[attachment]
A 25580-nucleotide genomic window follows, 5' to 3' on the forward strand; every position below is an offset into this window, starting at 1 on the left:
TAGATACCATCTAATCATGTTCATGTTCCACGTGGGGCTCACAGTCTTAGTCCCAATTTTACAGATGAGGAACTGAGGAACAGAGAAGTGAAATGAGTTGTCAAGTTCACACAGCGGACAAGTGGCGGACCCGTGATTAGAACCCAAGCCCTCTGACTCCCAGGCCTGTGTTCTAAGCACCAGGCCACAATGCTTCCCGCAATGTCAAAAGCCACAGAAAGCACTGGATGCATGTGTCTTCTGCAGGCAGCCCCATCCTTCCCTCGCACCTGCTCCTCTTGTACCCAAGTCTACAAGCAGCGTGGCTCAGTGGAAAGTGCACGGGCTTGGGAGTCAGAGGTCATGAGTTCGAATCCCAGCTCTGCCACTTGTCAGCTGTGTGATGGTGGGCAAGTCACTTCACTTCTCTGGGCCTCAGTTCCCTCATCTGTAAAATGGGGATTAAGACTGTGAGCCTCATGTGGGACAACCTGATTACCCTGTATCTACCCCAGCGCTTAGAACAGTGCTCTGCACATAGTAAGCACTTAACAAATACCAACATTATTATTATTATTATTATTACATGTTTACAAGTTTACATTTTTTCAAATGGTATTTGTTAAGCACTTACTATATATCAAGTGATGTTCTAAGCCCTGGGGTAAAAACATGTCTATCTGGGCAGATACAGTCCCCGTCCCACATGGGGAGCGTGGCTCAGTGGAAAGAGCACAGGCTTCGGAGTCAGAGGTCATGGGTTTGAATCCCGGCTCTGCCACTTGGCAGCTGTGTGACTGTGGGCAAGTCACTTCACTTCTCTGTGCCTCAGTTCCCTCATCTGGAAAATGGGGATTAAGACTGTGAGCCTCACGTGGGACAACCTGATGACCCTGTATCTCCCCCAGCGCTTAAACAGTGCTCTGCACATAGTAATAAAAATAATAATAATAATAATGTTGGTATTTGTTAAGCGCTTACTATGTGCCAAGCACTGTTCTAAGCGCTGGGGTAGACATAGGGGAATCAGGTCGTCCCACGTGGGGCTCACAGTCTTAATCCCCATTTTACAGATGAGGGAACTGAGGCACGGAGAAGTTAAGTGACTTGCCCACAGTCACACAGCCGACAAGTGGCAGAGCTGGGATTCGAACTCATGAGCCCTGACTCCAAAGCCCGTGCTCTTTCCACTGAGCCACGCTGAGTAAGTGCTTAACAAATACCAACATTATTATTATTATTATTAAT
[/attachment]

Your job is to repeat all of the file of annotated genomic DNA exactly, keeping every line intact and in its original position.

A 25580-nucleotide genomic window follows, 5' to 3' on the forward strand; every position below is an offset into this window, starting at 1 on the left:
TAGATACCATCTAATCATGTTCATGTTCCACGTGGGGCTCACAGTCTTAGTCCCAATTTTACAGATGAGGAACTGAGGAACAGAGAAGTGAAATGAGTTGTCAAGTTCACACAGCGGACAAGTGGCGGACCCGTGATTAGAACCCAAGCCCTCTGACTCCCAGGCCTGTGTTCTAAGCACCAGGCCACAATGCTTCCCGCAATGTCAAAAGCCACAGAAAGCACTGGATGCATGTGTCTTCTGCAGGCAGCCCCATCCTTCCCTCGCACCTGCTCCTCTTGTACCCAAGTCTACAAGCAGCGTGGCTCAGTGGAAAGTGCACGGGCTTGGGAGTCAGAGGTCATGAGTTCGAATCCCAGCTCTGCCACTTGTCAGCTGTGTGATGGTGGGCAAGTCACTTCACTTCTCTGGGCCTCAGTTCCCTCATCTGTAAAATGGGGATTAAGACTGTGAGCCTCATGTGGGACAACCTGATTACCCTGTATCTACCCCAGCGCTTAGAACAGTGCTCTGCACATAGTAAGCACTTAACAAATACCAACATTATTATTATTATTATTATTACATGTTTACAAGTTTACATTTTTTCAAATGGTATTTGTTAAGCACTTACTATATATCAAGTGATGTTCTAAGCCCTGGGGTAAAAACATGTCTATCTGGGCAGATACAGTCCCCGTCCCACATGGGGAGCGTGGCTCAGTGGAAAGAGCACAGGCTTCGGAGTCAGAGGTCATGGGTTTGAATCCCGGCTCTGCCACTTGGCAGCTGTGTGACTGTGGGCAAGTCACTTCACTTCTCTGTGCCTCAGTTCCCTCATCTGGAAAATGGGGATTAAGACTGTGAGCCTCACGTGGGACAACCTGATGACCCTGTATCTCCCCCAGCGCTTAAACAGTGCTCTGCACATAGTAATAAAAATAATAATAATAATAATGTTGGTATTTGTTAAGCGCTTACTATGTGCCAAGCACTGTTCTAAGCGCTGGGGTAGACATAGGGGAATCAGGTCGTCCCACGTGGGGCTCACAGTCTTAATCCCCATTTTACAGATGAGGGAACTGAGGCACGGAGAAGTTAAGTGACTTGCCCACAGTCACACAGCCGACAAGTGGCAGAGCTGGGATTCGAACTCATGAGCCCTGACTCCAAAGCCCGTGCTCTTTCCACTGAGCCACGCTGAGTAAGTGCTTAACAAATACCAACATTATTATTATTATTATTAAT